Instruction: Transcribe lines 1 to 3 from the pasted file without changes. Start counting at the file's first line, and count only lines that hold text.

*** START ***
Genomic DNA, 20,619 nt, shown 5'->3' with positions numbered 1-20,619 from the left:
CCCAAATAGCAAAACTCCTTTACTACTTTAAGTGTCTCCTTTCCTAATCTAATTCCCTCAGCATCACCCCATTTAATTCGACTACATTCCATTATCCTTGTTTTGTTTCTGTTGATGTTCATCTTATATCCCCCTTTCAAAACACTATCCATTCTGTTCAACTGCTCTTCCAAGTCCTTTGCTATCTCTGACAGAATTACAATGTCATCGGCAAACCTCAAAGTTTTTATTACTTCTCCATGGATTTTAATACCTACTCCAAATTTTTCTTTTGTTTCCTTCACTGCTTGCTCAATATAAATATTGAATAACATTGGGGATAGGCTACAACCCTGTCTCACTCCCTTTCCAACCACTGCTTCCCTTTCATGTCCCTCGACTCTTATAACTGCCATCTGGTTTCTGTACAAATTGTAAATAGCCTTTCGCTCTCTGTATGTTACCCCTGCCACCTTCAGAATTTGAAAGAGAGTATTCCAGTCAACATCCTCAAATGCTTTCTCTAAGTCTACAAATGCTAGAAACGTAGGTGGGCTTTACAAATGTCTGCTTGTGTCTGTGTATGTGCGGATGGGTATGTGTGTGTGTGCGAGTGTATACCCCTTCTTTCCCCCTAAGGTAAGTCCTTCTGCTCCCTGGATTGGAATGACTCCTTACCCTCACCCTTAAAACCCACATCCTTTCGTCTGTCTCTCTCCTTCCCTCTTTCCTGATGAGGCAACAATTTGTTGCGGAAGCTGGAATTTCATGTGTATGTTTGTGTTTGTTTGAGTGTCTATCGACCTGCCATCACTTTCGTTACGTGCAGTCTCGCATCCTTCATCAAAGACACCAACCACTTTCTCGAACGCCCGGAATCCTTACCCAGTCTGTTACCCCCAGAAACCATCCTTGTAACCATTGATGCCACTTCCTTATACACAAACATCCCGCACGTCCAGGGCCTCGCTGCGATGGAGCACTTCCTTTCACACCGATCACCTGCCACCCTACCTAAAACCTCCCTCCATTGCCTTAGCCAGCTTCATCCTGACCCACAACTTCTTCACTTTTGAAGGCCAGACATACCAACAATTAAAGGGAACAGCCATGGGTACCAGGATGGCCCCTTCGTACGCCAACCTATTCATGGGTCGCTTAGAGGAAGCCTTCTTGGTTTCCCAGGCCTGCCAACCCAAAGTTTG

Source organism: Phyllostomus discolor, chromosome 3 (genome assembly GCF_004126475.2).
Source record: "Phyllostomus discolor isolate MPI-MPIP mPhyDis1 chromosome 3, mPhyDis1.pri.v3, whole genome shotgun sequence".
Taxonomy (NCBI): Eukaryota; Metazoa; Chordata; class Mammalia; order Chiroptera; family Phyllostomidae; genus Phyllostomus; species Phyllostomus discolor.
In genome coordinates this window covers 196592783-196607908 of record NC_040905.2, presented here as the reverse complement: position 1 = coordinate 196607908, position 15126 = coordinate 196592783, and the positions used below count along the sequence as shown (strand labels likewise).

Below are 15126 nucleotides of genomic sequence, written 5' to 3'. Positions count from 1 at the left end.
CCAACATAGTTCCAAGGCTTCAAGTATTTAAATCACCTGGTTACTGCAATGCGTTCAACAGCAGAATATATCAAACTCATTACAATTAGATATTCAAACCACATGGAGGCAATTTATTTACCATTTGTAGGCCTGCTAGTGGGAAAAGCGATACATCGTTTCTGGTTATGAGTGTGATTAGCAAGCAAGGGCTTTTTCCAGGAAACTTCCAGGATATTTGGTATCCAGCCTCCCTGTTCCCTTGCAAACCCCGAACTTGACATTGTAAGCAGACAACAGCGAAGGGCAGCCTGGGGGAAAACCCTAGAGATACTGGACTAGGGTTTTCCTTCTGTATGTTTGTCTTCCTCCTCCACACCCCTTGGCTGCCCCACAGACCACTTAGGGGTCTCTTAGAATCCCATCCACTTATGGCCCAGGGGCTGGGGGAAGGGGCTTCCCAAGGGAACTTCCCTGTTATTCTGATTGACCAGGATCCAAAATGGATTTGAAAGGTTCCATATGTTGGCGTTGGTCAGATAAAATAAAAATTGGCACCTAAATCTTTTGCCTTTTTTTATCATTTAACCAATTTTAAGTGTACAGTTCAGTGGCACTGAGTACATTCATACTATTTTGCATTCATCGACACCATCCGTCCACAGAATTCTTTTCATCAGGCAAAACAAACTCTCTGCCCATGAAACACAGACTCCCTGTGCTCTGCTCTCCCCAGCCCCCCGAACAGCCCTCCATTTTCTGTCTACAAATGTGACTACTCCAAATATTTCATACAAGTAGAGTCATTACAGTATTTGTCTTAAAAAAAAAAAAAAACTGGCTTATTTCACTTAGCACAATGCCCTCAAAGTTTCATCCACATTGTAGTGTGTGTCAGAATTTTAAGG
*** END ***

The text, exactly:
Genomic DNA, 20,619 nt, shown 5'->3' with positions numbered 1-20,619 from the left:
CCCAAATAGCAAAACTCCTTTACTACTTTAAGTGTCTCCTTTCCTAATCTAATTCCCTCAGCATCACCCCATTTAATTCGACTACATTCCATTATCCTTGTTTTGTTTCTGTTGATGTTCATCTTATATCCCCCTTTCAAAACACTATCCATTCTGTTCAACTGCTCTTCCAAGTCCTTTGCTATCTCTGACAGAATTACAATGTCATCGGCAAACCTCAAAGTTTTTATTACTTCTCCATGGATTTTAATACCTACTCCAAATTTTTCTTTTGTTTCCTTCACTGCTTGCTCAATATAAATATTGAATAACATTGGGGATAGGCTACAACCCTGTCTCACTCCCTTTCCAACCACTGCTTCCCTTTCATGTCCCTCGACTCTTATAACTGCCATCTGGTTTCTGTACAAATTGTAAATAGCCTTTCGCTCTCTGTATGTTACCCCTGCCACCTTCAGAATTTGAAAGAGAGTATTCCAGTCAACATCCTCAAATGCTTTCTCTAAGTCTACAAATGCTAGAAACGTAGGTGGGCTTTACAAATGTCTGCTTGTGTCTGTGTATGTGCGGATGGGTATGTGTGTGTGTGCGAGTGTATACCCCTTCTTTCCCCCTAAGGTAAGTCCTTCTGCTCCCTGGATTGGAATGACTCCTTACCCTCACCCTTAAAACCCACATCCTTTCGTCTGTCTCTCTCCTTCCCTCTTTCCTGATGAGGCAACAATTTGTTGCGGAAGCTGGAATTTCATGTGTATGTTTGTGTTTGTTTGAGTGTCTATCGACCTGCCATCACTTTCGTTACGTGCAGTCTCGCATCCTTCATCAAAGACACCAACCACTTTCTCGAACGCCCGGAATCCTTACCCAGTCTGTTACCCCCAGAAACCATCCTTGTAACCATTGATGCCACTTCCTTATACACAAACATCCCGCACGTCCAGGGCCTCGCTGCGATGGAGCACTTCCTTTCACACCGATCACCTGCCACCCTACCTAAAACCTCCCTCCATTGCCTTAGCCAGCTTCATCCTGACCCACAACTTCTTCACTTTTGAAGGCCAGACATACCAACAATTAAAGGGAACAGCCATGGGTACCAGGATGGCCCCTTCGTACGCCAACCTATTCATGGGTCGCTTAGAGGAAGCCTTCTTGGTTTCCCAGGCCTGCCAACCCAAAGTTTG

Source organism: Phyllostomus discolor, chromosome 3 (genome assembly GCF_004126475.2).